Of course when WoW came out, and everyone was low level, the real challenge was doing dungeons. Well, the dungeons are still there, but it is nearly impossible to gather a group for which the dungeon is a challenge. There simply aren't all that many low level characters around on the old servers. And those low-levels that are around often prefer to be "boosted" by some high-level character, be it a friend or by dual-boxing. And even those boosts are somewhat a waste of time: With the heirloom and bought items you already have, and given the speed at which you already level, spending time in a dungeon for better gear really isn't necessary.

So leveling my alts isn't as much fun as it could be, because it isn't as easy to find a challenge, except randomly charging into higher level monsters without having even a quest for them. As a twink it is hard to find a meaningful challenge giving a meaningful reward. While in a single-player game you might want to play at a lower difficulty setting the first time you play it, and then crank it up for the repeats, World of Warcraft doesn't have a simple switch to make the game more difficult. Due to changes in the game the alts now have it already much easier than the original characters we played when the game came out. And unless you have an iron will and force yourself not to twink your alts at all, the whole alt experience risks becoming so trivially easy that it isn't much fun any more. Especially if you are going through zones and quests you already know. No wonder so many people prefer to skip the first 54 levels and start with a hero class death knight right away.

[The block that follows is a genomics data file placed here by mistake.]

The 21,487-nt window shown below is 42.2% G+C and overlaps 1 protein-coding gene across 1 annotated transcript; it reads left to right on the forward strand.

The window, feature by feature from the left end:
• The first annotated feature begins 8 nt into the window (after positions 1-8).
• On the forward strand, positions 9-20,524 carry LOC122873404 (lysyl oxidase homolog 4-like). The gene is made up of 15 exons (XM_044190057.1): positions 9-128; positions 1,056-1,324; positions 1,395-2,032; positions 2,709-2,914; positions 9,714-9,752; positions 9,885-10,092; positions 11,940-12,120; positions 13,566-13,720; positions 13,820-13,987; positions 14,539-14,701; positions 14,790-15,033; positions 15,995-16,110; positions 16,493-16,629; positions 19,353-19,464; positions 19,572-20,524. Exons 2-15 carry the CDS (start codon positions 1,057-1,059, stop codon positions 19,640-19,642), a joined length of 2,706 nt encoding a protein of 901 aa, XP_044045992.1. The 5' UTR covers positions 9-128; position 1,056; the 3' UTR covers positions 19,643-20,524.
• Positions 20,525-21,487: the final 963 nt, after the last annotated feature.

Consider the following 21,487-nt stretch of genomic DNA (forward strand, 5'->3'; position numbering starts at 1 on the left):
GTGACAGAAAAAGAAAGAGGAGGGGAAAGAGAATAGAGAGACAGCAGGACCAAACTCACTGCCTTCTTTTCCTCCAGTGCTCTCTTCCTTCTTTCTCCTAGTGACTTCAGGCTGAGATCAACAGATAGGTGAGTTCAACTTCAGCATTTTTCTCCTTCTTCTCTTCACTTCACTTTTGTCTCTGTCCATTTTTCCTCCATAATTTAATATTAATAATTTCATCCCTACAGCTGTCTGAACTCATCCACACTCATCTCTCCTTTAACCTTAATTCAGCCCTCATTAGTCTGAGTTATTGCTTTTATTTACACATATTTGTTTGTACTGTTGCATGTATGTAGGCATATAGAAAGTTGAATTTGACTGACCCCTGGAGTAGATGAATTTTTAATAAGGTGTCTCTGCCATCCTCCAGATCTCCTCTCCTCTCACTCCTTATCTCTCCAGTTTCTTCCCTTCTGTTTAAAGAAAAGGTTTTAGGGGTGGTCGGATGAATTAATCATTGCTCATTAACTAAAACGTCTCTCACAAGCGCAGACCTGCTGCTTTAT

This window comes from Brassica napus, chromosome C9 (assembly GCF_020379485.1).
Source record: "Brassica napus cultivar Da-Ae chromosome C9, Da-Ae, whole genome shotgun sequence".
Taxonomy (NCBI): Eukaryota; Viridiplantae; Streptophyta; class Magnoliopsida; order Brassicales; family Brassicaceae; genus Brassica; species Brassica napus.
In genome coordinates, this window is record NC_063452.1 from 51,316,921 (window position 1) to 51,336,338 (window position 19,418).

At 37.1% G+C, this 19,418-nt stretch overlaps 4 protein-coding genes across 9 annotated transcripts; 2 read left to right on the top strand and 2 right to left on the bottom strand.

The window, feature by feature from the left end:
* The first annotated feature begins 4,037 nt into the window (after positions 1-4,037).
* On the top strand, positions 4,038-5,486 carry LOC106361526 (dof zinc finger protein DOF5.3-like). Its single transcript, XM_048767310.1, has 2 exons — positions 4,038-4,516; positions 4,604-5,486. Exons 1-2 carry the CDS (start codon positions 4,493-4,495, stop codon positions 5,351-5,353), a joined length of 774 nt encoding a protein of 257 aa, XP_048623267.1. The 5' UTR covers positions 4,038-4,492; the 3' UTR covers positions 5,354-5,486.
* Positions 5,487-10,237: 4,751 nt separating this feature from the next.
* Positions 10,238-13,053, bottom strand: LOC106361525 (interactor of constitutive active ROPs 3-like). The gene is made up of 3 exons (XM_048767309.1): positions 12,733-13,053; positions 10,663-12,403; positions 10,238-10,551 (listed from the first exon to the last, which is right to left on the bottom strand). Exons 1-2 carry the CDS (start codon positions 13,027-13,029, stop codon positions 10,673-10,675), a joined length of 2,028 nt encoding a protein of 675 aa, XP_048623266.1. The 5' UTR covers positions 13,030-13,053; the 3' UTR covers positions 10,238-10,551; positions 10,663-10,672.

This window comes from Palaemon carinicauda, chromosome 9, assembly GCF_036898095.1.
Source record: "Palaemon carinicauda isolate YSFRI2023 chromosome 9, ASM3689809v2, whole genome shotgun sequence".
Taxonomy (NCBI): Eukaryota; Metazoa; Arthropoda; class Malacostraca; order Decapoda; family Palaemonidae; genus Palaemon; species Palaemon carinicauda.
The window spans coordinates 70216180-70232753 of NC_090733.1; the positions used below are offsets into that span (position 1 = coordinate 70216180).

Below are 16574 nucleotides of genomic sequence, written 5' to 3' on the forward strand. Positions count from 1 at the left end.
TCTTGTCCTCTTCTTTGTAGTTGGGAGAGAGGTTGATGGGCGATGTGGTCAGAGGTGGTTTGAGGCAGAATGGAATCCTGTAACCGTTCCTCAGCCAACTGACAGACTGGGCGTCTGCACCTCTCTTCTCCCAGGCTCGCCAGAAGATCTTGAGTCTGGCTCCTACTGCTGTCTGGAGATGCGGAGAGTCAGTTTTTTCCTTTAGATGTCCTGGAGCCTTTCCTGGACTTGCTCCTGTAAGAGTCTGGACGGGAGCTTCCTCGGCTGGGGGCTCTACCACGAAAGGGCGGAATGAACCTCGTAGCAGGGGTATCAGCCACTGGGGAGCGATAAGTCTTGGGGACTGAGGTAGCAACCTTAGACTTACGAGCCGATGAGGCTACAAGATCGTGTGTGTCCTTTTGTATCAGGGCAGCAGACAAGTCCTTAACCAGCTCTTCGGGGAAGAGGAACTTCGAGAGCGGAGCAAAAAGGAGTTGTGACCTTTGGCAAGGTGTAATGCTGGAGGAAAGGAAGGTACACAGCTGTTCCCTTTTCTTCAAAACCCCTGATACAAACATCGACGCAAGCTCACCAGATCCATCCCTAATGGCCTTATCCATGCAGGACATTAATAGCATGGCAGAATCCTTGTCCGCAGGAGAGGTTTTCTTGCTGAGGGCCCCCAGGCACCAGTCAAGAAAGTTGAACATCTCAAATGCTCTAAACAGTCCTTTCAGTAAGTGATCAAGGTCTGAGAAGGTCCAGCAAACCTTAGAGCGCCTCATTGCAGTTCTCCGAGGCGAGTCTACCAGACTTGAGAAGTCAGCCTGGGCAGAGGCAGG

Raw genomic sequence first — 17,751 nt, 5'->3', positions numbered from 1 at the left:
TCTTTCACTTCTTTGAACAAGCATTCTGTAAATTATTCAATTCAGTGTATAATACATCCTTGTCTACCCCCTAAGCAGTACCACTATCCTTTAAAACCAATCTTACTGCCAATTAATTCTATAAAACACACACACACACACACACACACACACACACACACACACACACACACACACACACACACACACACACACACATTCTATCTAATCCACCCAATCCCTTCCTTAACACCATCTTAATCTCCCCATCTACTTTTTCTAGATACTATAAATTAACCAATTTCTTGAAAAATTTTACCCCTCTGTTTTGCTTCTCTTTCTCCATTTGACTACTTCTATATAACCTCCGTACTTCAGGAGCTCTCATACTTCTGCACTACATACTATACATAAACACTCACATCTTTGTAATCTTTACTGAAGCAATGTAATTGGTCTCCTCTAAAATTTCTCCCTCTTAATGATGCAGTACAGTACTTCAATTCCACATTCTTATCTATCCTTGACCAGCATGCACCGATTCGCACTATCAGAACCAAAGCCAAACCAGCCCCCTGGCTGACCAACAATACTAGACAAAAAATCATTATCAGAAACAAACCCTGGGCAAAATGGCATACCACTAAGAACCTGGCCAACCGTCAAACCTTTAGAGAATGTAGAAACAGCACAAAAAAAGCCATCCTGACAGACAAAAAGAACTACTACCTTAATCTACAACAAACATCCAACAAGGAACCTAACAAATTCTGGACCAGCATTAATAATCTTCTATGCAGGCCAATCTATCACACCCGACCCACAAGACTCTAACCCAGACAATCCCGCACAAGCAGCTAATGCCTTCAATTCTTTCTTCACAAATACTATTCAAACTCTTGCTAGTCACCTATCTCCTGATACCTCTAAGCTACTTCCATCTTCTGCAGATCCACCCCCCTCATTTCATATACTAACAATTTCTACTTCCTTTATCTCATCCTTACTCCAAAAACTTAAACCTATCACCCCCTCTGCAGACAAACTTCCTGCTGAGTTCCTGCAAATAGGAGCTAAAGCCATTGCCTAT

I'm starting to wonder whether instead of making the low-level content so trivial, Blizzard shouldn't provide a different way to make alts. Either by simply giving other classes the same option as death knights, to start directly at level 55. Or by some way that requires some action from the higher level character, for example the ability to "buy" levels for alts up to a max of 70 using emblems of heroism or another currency. Hey, what about all those achievement points we collect on our high level characters, how about you let us buy levels for alts with those?